The symptoms of clogged arteries, or arteriosclerosis, depend on where in the body the arteries are clogged and the severity of the blockage, according to the National Heart, Lung and Blood Institute. Wherever it occurs, symptoms usually do not appear until the arteries are significantly clogged so as to impede blood flow.
Symptoms of arteriosclerosis that occur in the arteries that supply blood to the heart, called coronary heart disease, are angina, shortness of breath and arrhythmias, according to the NHLB. Angina is described by WebMD as pressure, aching, heaviness, burning, numbness, fullness, squeezing or pain, usually in the chest, where it can be mistaken for heartburn, and occasionally in the left shoulder, arms, neck, back or jaw. Angina gets worse with physical activity. Arrhythmias are problems with the rhythm or rate of heartbeats, according to NHLB.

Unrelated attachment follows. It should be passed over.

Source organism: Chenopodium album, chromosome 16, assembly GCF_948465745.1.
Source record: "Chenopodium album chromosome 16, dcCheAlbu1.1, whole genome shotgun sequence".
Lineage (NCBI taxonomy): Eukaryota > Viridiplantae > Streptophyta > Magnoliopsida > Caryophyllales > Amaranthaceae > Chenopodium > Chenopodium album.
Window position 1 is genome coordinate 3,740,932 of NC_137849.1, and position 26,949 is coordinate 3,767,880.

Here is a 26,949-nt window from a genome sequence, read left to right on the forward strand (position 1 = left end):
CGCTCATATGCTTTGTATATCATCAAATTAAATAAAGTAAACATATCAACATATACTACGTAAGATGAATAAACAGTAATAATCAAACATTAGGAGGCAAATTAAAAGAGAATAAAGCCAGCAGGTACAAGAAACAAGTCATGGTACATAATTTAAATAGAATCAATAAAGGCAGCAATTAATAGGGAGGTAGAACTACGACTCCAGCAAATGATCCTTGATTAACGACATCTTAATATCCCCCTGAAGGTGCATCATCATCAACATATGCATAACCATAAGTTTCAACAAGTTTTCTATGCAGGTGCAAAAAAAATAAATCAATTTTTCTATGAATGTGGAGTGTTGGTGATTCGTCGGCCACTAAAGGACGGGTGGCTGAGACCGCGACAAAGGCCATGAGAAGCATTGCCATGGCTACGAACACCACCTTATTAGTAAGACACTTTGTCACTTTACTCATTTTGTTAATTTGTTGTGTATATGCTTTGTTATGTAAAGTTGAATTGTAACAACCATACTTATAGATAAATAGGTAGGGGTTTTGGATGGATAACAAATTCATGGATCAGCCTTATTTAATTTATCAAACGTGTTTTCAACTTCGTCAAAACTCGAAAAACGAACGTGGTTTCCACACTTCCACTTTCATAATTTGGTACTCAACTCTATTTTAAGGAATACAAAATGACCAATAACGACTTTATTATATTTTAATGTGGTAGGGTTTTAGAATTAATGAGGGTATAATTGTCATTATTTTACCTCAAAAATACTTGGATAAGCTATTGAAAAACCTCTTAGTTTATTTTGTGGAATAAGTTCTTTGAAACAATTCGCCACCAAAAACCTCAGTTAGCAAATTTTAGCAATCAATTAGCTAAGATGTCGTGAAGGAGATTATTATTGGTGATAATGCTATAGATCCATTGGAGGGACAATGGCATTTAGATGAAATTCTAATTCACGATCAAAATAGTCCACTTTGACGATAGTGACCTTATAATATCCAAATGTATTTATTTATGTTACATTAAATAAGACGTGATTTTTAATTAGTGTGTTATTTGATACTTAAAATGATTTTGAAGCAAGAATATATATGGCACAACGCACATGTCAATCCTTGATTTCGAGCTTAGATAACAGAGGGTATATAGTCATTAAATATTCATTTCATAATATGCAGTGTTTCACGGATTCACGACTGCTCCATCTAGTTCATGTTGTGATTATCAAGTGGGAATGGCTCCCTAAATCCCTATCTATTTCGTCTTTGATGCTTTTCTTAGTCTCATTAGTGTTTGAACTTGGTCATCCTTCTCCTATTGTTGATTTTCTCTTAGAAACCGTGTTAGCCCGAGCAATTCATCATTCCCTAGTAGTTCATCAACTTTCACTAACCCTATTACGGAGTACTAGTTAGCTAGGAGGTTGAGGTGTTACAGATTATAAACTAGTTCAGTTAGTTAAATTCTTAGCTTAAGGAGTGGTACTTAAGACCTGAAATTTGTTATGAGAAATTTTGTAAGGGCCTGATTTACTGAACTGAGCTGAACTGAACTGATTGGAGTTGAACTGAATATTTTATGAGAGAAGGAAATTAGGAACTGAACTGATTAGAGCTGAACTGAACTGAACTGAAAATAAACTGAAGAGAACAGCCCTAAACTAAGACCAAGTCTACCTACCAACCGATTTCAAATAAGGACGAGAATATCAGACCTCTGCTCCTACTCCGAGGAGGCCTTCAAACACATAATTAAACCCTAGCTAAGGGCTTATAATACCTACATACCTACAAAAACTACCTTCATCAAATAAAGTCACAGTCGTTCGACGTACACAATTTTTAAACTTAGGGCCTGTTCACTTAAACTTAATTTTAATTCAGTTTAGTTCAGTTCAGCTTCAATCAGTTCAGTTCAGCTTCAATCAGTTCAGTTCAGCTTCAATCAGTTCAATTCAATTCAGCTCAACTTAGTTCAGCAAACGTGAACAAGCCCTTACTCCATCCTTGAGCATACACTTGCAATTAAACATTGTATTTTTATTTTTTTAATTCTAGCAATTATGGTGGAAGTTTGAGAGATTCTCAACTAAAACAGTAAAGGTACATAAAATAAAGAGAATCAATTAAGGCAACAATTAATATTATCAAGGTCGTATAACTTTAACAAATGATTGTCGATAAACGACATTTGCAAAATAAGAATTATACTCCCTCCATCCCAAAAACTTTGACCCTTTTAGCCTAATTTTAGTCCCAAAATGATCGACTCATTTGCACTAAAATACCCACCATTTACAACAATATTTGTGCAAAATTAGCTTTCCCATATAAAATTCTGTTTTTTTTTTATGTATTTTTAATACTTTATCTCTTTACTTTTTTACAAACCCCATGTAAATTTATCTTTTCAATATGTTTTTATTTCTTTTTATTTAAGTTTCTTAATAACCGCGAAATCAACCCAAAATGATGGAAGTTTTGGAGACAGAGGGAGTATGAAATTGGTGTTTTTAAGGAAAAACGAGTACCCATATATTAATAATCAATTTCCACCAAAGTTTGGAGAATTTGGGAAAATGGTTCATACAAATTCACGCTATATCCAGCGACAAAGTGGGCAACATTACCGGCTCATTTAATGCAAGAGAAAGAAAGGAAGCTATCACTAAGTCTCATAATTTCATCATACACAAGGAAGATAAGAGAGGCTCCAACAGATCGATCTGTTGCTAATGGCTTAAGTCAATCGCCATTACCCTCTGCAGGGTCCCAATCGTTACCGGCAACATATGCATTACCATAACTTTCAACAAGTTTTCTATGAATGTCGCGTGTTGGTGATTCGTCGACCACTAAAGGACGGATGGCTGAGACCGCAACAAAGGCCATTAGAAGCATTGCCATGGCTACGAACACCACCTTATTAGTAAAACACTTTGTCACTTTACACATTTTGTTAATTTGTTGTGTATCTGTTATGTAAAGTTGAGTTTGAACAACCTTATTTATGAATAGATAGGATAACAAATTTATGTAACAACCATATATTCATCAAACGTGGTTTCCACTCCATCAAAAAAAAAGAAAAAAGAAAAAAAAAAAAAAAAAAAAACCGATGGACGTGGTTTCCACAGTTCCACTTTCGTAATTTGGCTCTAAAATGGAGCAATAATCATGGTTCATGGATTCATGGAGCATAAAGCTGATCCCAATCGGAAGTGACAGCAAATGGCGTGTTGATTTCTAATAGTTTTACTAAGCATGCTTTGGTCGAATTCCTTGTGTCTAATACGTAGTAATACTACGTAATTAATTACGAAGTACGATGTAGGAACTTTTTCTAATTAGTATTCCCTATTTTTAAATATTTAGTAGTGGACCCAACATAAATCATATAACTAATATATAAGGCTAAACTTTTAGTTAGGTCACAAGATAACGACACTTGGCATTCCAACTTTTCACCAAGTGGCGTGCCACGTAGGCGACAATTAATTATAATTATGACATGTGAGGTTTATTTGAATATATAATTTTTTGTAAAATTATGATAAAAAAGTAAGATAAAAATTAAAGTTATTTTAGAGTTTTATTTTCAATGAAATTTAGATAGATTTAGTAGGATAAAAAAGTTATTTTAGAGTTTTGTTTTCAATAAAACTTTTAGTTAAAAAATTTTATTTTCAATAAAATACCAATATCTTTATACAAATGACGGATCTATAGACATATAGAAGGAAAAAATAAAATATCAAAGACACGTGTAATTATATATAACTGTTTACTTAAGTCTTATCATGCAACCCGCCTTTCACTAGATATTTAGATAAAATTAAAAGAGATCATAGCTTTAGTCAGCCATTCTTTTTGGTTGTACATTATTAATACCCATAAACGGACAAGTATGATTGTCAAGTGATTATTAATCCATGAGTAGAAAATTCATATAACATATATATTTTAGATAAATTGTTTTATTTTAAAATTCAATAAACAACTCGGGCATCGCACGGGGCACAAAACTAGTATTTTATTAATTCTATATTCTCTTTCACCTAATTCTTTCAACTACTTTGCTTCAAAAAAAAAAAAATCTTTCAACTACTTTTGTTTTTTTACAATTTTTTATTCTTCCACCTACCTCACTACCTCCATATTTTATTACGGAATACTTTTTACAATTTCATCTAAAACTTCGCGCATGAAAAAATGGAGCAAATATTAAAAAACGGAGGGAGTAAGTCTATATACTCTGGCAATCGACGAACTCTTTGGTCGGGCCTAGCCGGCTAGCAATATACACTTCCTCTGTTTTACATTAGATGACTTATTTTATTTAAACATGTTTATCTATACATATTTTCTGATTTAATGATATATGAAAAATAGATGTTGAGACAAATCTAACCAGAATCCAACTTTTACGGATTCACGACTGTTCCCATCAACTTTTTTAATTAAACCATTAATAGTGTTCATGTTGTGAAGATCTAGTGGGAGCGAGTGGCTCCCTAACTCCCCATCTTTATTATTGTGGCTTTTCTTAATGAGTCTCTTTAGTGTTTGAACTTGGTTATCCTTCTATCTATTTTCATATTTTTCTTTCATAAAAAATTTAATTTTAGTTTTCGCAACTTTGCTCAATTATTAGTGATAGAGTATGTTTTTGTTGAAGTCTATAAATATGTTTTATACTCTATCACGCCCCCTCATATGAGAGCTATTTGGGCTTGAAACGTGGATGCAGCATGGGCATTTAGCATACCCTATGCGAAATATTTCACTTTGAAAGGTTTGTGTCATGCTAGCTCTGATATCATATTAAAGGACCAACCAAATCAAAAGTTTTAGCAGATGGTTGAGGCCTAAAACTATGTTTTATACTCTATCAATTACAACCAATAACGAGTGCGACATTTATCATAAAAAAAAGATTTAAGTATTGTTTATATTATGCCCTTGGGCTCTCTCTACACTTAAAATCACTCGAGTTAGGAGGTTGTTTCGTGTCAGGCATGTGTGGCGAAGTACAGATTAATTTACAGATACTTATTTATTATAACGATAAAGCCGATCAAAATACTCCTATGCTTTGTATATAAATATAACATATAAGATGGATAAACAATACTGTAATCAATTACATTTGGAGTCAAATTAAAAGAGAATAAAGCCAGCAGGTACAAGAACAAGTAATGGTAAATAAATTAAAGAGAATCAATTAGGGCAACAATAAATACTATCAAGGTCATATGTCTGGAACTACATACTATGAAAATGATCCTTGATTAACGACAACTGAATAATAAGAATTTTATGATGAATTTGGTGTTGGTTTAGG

Symptoms of clogged arteries leading to the brain include sudden numbness, weakness or paralysis in the arms, legs or face, or on one side of the body; difficulty speaking or understanding speech; confusion; trouble seeing; trouble breathing; dizziness; trouble walking, including loss of balance or coordination and falling; loss of consciousness; and a sudden and severe headache, as stated by the NHLB. Symptoms of clogged peripheral arteries, which supply blood to the arms, legs and pelvis, include numbness, pain and infections. Clogged arteries leading to the kidneys can cause kidney disease, which may have no symptoms until it progresses, with eventual symptoms of tiredness, changes in frequency of urination, loss of appetite, nausea, swelling of the hands or feet, itchiness, numbness or trouble concentrating.